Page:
Why was McGwire given a free pass and Barry wasn't?
Because he didn't fake it as well as McGwire?
Inquiring minds wanted to know.
The media - myself included - must take a hard look at whether race plays into how it portrays its icons.
Here's another thing Barry did for us that year, a gift that keeps on giving: The home run lost value as if it were the currency of an economy out of control. Sure, the sports networks still highlight the bombs, and the home run derby still brings out the very worst in Chris Berman. But to its everlasting credit, ESPN has begun to accentuate the aspects of baseball that its more devoted fans embrace.
"Web gems," anyone?
Can't get enough of them myself.
Playing the game correctly is in vogue again. Barry, who in his youth had some run-ins with Jim Leyland over such matters, has said so himself. Often.
Suddenly, being a good teammate is, too. Barry, who in his youth had some issues with Leyland over such matters, has said so himself. Often.
(Leyland, who watched his pitchers literally throw away the World Series last October, said so, too. Often.)
Here's another positive offshoot: Remember when Vince Coleman had to be told who Jackie Robinson was? The guys today, with Bonds at the forefront, connect the dots. Bonds may say he doesn't care about his Hall of Fame status, but he clearly enjoys his connection to baseball's history. You think it's any coincidence that Willie Mays and his 660 home runs have been rediscovered? That he is again being included into the debates over best player ever, or best living player?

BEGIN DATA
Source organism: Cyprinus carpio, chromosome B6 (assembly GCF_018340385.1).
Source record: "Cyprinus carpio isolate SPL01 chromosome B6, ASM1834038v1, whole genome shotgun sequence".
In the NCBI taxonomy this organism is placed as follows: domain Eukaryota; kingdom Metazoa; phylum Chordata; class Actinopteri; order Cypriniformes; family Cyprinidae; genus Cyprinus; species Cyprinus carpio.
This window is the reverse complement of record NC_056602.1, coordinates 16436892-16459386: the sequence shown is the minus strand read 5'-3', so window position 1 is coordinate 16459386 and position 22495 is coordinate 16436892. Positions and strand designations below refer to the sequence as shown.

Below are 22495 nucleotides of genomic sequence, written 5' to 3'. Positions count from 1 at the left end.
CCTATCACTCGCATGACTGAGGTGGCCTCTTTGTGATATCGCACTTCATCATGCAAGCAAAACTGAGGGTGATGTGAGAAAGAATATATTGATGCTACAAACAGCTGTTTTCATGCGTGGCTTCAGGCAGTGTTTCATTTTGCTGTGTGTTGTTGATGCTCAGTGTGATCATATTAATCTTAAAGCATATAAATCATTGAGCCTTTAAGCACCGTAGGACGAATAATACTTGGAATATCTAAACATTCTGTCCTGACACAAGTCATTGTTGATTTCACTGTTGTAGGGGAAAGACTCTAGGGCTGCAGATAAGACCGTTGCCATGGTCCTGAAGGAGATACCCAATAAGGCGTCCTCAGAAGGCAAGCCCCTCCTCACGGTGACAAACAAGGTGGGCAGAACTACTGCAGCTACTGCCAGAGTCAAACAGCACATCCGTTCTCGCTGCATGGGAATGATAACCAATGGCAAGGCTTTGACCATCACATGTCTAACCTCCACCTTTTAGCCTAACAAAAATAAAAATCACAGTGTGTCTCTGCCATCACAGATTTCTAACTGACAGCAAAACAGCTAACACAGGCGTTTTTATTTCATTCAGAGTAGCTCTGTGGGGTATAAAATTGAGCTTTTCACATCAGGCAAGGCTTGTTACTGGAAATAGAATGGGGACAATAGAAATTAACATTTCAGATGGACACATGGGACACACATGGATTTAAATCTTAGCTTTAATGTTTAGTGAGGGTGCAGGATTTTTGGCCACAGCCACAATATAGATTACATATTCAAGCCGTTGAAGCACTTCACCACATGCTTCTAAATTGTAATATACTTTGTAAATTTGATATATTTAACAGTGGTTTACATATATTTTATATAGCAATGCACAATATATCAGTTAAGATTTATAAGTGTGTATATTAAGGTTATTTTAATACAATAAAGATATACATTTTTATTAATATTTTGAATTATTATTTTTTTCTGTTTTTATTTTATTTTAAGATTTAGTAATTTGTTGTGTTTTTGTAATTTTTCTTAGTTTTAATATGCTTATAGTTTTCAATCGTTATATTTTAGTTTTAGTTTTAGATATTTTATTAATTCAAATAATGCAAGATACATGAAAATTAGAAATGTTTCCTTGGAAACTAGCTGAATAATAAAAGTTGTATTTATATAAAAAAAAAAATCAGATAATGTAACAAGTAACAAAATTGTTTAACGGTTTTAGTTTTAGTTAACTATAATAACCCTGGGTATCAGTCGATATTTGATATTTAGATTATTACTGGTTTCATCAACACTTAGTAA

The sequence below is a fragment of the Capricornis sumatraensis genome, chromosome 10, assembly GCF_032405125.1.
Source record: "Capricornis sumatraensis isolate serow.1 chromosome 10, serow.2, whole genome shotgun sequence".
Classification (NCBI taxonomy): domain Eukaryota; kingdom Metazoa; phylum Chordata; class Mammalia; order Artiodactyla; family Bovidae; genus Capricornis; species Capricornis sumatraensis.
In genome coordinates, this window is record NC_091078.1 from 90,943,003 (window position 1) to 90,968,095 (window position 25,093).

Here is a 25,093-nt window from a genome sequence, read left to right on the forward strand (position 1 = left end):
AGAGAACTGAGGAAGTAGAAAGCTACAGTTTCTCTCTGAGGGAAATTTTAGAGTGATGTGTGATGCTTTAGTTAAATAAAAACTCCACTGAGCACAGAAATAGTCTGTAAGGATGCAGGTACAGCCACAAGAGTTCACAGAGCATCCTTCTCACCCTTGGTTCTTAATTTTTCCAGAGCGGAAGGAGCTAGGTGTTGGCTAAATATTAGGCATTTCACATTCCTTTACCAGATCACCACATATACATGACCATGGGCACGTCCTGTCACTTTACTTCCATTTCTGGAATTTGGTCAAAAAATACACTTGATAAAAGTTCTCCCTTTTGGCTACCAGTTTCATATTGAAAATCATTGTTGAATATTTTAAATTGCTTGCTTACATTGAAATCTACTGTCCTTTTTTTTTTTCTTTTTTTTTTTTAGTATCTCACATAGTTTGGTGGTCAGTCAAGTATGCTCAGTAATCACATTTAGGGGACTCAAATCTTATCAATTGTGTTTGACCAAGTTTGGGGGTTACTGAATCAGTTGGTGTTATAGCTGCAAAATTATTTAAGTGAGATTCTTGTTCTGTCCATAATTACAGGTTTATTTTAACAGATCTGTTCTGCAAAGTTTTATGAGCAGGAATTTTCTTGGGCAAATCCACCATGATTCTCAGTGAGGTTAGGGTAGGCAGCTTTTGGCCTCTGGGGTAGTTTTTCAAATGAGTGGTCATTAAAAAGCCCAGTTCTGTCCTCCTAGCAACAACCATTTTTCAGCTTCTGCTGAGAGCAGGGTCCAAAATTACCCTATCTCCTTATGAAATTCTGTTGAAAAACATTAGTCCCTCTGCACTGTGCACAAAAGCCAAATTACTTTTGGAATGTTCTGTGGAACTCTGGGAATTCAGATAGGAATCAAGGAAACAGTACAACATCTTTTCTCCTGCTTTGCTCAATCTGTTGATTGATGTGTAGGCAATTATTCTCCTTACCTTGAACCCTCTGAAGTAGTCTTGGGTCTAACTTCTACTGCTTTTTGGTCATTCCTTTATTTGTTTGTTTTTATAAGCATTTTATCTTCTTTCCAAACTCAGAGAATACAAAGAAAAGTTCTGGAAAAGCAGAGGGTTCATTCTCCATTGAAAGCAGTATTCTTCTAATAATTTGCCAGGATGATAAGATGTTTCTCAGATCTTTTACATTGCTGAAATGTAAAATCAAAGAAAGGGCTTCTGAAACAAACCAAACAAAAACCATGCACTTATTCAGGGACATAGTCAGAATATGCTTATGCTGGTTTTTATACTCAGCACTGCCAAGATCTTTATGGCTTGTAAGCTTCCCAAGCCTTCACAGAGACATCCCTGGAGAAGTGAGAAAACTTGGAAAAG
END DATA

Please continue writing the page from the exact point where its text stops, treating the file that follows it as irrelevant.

It was only a couple of years ago that debate, with the passing of each man, revolved around Ted Williams and Joe DiMaggio. But with Bonds beating the drum for his godfather over the last 5 years, and the " Say Hey Kid" taking a more public role recently, young fans are learning volumes about the former Giants star.
Mays stole bases, played centerfield with abandon, hit for average and hit for power. Had his home parks been less cavernous than the Polo Grounds or less windy than Candlestick Park, it is also likely that he may be the man Bonds would be now chasing, not Henry Aaron.
Either way, it's great to have Willie back in the debate, back in the game, sitting alongside Derek Jeter and Ken Griffey Jr.
Barry opened that up, or helped to.
He's also given the Babe a shot of adrenaline. In a book titled "The Year Babe Ruth Hit 104 Home Runs," author Bill Jenkinson charted at least 40 balls hit by Babe Ruth in 1921 that would have cleared any fence existing in baseball today. According to Jenkinson, Ruth would have amassed about 1,150 dingers over his 22-year career had he played with today's dimensions, rules, and number of games.
Jenkinson's book is a nice example of product placement. Bonds is on the cusp of catching Aaron's mark of 755, and nothing breathes life into baseball's past the way a new record does. A whole generation knows so much more about Lou Gehrig, thanks to Cal Ripken Jr. And the Maris family is and should be eternally grateful to McGwire and Sammy Sosa for giving the public a second chance to get to know and like Roger.
Do we like him any less with that black cloud now draped over that 1998 season? Hardly. Aaron's achievement amid all that hate in the early 1970s has already been told to a new audience, and is likely to gain legs, not lose them, as Bonds surpasses 755.
So all hail Barry. Every surly and likely altered ounce of him.
For those who say baseball makes strange bedfellows, well there goes your proof. *
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